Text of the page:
No one should draw money early from their retirement account unless the circumstances are financially beneficial or there is an emergency need. When not strategically planned, these withdrawals are very expensive and can jeopardize your long-term retirement investment goals. There are two primary retirement savings vehicles investors typically use: an Individual Retirement Account (IRA) and your employer’s Defined Contribution Account, which is often referred to as a 401(k) plan, TSP, or 403(b) plan.
The most flexible account to withdraw money early from is a Roth IRA, which is an IRA account that has been established with after-tax dollars. You may withdraw from this account tax-free if the following events occur:
Principal payments made to a Roth IRA may also be withdrawn so long as the funds have been in the account for at least five years. Also, there are several emergency/special purpose withdrawals to a Roth IRA that may be permitted without a 10 percent penalty, but may be subject to income tax:
If your Roth IRA withdrawals are not made for any of these reasons and you fail to meet the five year holding requirement your withdrawal will be subject to a 10 percent penalty and regular income tax.
Unlike Roth IRA’s which offer income-tax fee distributions, traditional IRA distributions typically are taxable. That said, traditional IRA account owners may withdraw funds for the same special needs cited above (except purchase of first house), but will still be subject to regular income tax. If the withdraw is not for a qualifying event he or she will create a 10 percent penalty on funds withdrawn from the account. If funds are withdrawn for a non-qualified need, the account owner has 60 days to return funds to the account to avoid the tax and penalty.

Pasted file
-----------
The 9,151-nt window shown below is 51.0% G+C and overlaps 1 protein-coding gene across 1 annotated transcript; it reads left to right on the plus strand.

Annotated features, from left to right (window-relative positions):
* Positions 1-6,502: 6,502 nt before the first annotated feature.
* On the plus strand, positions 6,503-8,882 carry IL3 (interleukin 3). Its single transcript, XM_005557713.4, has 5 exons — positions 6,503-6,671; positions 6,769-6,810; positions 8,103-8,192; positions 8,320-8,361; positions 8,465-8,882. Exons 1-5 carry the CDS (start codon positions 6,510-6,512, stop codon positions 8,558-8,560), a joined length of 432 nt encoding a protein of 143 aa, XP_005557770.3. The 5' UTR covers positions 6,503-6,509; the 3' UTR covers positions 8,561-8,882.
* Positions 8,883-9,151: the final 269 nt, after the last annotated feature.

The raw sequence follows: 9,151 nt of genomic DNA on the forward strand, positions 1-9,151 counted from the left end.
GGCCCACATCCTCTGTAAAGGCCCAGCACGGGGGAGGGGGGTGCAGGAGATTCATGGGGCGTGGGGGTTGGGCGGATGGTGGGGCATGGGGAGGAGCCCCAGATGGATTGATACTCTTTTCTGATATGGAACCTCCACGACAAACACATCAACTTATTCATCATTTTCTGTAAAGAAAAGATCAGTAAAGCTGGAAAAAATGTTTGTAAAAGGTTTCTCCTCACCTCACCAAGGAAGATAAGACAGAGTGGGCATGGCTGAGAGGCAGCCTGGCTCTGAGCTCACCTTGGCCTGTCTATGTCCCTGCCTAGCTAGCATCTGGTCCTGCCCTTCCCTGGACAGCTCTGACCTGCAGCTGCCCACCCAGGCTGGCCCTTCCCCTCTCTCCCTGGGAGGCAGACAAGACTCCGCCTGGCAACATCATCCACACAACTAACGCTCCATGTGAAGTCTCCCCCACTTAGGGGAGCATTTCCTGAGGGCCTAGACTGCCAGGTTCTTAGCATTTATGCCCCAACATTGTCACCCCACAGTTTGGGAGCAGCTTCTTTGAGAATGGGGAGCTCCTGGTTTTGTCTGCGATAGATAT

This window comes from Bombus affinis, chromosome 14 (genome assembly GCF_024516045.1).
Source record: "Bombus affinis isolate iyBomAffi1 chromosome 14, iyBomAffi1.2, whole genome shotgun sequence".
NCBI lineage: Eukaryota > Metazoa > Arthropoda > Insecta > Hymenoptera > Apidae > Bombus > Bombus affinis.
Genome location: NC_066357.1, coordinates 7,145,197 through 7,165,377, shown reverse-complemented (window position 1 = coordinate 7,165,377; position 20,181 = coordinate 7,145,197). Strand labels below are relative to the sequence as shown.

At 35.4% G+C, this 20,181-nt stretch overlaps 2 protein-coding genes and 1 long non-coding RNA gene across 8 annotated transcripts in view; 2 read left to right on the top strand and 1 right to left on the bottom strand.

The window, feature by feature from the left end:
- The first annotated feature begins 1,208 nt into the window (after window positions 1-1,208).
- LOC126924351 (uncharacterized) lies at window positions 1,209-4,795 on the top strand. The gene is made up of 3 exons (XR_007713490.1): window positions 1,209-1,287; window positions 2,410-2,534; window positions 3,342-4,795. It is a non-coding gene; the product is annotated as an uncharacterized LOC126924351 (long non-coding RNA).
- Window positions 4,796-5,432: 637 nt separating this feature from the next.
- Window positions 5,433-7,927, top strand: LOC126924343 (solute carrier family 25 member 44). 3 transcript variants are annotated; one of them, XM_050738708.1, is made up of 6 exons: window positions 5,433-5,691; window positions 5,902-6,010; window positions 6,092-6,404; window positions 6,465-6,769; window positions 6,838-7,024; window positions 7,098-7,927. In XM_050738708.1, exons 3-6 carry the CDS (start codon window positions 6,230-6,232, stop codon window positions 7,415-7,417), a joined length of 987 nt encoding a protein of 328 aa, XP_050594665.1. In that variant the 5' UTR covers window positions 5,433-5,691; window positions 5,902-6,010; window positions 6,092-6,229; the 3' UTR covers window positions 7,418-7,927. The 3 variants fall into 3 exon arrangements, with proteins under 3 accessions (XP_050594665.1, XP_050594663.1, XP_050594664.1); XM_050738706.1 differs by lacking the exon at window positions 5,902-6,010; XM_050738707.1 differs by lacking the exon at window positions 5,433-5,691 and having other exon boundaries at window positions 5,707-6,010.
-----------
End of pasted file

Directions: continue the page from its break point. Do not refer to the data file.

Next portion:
Withdrawals from your employer’s retirement account are typically more prohibitive. If there is a need for these funds, the optimal means to obtaining these funds is to borrow from your account. IRC Section 72(p) allows participants to borrow from their plan on a tax-free basis as long as the following requirements are satisfied: total loans do not exceed the lesser of 50 percent of the participants vested plan benefit or $50,000.
There is a special rule that allows participants with small accounts to borrow $10,000 without regard to percentage limitation. The loans typically must be paid back over five years unless the loan is used to acquire a principal residence/dwelling. These loans must be paid back to your account at least quarterly. If you fail to make the payments or separate from service during the loan period, the balance is deemed a taxable distribution. This deemed distribution is subject to ordinary income tax and a 10 percent penalty if made prior to 59.5 years of age. If you are not 59.5 years old and you are not borrowing funds from your employer’s retirement account there is a strong likelihood you will be subject to a 10 percent penalty and regular income tax on the distribution.
In service withdrawals from 401(k)’s are typically called hardship withdrawals. A financial hardship is defined as immediate and heavy with no other resources available to meet this need. This distributable amount is equal to the employee’s elective deferrals and vested profit-sharing contributions. If this withdrawal is done the employee will not be able to make contributions for six months to their employer’s plan. Lastly, the hardship withdrawal is again subject to the 10 percent penalty and creates an ordinary income tax liability.